Sources for wheel bearings: Jobbers/parts houses supply 31% of wheel bearings.

How do your parts buying practices compare to those of your peers? Respondents to FLEET OWNER's Aftermarket Monitor survey on hydraulic brakes for the first half of 1996 estimated that they bought 31% of their wheel bearings from jobbers/parts houses.Heavy-duty distributors were the source for 29% of wheel bearing purchases, while 24% were purchased from truck dealers. Wheel bearings were also purchased

How do your parts buying practices compare to those of your peers? Respondents to FLEET OWNER's Aftermarket Monitor survey on hydraulic brakes for the first half of 1996 estimated that they bought 31% of their wheel bearings from jobbers/parts houses.

Heavy-duty distributors were the source for 29% of wheel bearing purchases, while 24% were purchased from truck dealers. Wheel bearings were also purchased from trailer dealers (5%), industrial bearing distributors (5%), independent garages (5%), and manufacturers direct (1%).

Responses from the 1995 report also showed that jobbers/parts houses were the most important source for wheel bearings (37%), followed by truck dealers (29%) and heavy-duty distributors (12%). Other sources for wheel bearings in 1995 included trailer dealers (6%), industrial bearing distributors (5%), independent garages (7%), manufacturers direct (2%), and other (2%).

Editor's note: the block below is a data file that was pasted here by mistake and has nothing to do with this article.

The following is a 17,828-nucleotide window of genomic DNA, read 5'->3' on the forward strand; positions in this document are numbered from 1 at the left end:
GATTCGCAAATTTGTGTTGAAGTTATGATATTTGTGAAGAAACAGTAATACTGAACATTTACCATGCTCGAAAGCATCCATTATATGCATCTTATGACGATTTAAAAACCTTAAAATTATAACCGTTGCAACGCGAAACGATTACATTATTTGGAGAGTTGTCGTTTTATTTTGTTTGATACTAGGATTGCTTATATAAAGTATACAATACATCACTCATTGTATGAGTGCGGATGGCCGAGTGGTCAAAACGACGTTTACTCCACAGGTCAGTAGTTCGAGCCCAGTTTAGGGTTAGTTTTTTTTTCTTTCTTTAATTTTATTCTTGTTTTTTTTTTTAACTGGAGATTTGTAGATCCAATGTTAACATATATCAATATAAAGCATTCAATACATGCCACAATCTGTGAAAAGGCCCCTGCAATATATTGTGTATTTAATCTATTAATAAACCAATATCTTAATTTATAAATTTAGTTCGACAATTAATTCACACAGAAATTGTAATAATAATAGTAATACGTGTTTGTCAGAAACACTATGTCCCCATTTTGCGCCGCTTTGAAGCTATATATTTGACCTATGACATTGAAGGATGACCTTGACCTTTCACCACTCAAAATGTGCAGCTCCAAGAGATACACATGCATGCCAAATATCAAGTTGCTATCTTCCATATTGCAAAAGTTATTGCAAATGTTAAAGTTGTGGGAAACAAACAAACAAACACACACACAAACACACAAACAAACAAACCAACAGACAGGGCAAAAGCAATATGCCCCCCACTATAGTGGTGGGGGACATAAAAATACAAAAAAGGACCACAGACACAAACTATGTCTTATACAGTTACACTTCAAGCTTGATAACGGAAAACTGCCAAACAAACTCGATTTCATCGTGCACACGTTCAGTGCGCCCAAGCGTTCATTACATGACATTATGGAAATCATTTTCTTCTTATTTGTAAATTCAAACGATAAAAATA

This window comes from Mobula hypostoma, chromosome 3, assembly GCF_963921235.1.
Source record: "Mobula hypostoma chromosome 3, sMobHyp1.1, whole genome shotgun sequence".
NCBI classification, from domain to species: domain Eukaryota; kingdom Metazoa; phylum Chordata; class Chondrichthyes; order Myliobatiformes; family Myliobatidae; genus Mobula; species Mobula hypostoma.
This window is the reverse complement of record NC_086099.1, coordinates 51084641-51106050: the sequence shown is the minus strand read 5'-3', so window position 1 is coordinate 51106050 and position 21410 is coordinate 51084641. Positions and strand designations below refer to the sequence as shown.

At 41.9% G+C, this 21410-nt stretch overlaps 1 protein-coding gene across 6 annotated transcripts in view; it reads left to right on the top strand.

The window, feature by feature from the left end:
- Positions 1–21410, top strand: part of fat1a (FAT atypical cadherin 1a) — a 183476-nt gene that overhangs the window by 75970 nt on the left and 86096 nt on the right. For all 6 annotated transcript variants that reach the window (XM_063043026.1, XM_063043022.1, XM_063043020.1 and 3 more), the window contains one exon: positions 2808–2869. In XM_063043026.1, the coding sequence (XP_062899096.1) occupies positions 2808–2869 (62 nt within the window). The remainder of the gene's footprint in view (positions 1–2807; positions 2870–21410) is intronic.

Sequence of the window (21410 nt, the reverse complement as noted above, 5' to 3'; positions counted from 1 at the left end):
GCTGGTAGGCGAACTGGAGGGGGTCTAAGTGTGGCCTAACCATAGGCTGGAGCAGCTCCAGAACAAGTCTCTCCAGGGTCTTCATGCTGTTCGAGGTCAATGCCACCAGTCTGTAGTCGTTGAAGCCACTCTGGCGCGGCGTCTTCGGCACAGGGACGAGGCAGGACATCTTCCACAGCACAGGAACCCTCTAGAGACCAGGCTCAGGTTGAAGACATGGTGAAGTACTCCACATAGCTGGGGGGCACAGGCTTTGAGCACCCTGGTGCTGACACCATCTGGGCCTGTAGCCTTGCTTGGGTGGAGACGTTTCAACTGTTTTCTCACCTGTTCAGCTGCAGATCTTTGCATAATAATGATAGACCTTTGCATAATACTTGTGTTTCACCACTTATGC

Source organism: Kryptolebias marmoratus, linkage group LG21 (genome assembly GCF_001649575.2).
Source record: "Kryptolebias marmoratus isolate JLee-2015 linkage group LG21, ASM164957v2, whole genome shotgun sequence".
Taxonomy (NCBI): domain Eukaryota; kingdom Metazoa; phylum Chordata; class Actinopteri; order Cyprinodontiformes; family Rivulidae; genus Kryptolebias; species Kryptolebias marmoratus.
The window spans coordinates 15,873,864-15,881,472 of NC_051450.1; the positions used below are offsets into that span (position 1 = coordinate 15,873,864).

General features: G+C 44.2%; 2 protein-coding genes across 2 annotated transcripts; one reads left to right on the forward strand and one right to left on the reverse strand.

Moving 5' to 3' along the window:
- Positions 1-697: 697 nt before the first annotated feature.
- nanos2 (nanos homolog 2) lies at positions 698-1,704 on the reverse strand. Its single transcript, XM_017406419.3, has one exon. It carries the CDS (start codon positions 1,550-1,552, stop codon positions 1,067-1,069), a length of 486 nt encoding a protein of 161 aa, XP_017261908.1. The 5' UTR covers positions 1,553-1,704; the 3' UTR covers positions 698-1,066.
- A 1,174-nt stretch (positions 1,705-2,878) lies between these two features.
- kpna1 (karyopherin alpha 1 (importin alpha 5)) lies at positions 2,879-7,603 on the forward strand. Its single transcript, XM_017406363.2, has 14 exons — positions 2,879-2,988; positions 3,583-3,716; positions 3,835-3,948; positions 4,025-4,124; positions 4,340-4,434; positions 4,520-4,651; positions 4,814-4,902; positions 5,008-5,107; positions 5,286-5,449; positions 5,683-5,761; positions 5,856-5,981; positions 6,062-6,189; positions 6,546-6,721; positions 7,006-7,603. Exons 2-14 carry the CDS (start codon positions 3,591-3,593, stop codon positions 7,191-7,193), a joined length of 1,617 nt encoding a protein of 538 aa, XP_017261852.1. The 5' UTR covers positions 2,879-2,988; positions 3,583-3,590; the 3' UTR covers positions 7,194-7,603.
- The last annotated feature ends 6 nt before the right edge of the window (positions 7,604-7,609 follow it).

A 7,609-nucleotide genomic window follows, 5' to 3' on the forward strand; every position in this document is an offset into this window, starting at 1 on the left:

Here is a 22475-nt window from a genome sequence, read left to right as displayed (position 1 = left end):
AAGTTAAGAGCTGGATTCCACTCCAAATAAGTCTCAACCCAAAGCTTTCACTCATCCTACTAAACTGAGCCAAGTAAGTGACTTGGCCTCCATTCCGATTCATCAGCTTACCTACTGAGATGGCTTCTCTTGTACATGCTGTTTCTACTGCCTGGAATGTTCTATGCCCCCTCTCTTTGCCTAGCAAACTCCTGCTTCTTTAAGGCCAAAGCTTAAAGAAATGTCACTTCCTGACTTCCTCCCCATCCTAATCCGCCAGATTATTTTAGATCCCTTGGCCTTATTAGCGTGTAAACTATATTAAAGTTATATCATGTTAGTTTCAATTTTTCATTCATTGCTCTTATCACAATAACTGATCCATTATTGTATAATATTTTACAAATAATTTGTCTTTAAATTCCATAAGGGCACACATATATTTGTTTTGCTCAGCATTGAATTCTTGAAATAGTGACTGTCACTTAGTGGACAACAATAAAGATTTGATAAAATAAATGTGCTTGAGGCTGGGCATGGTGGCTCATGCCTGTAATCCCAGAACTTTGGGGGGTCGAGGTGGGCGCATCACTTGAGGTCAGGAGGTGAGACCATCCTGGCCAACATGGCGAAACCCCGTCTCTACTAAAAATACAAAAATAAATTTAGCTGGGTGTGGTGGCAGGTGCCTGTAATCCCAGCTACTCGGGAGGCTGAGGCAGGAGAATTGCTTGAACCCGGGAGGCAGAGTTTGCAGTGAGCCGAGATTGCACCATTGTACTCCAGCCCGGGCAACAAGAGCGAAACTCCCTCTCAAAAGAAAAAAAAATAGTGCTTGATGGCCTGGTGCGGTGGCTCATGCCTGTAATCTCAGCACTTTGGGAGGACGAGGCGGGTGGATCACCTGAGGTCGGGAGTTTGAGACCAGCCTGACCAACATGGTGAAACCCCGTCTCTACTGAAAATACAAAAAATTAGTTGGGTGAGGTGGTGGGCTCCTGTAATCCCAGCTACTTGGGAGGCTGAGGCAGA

The data appears to indicate a shift toward using heavy-duty distributors more often. However, it's likely that this shift from a four-year average of about 19% for heavy-duty distributors is due mainly to sampling variability, rather than to a major shift in market share.

Parts-sourcing practices vary not only by part type, but also by fleet size. Other factors, such as fleet type and geographic location, play an important role in choosing a source for parts.

Segmentation of the data by fleet type in the first-half '96 report showed some variation in the choice of a source for wheel bearings. While the owner-operators and for-hire percentages indicate increased use of heavy-duty distributors, the data for private fleets does not show any shift toward using heavy-duty distributors more frequently.

The Aftermarket Monitor divides components into 15 major groups and sends out more than 4,000 questionnaires each month to commercial vehicle operators. Parts categories covered are diesel engines; gas engines; electrical and lights; air brakes, wheel seals and bearings; hydraulic brakes, wheel seals and bearings; manual transmissions and clutches; automatic transmissions; drive axles, universal joints and drivelines, and PTO drives; exhaust components and engine cooling systems; front suspension and shock absorbers; rear suspensions and springs; engine oil and filtration systems; tires; electronics, wheels and fifth wheels; seats, mirrors, tanks, and leak detection equipment; and paint.

For more information on FLEET OWNER's Aftermarket Monitor, call Tom Duncan at 914-287-6710.

The following individuals recently received prizes for participating in last month's survey:

James Lesinsky, Livonia Building Materials, Westland, Mich.

Richard Mumaw, Ohio Edison Co., Mansfield, Ohio Paul Gratta, Hub Seal Coating, Hull, Mass.

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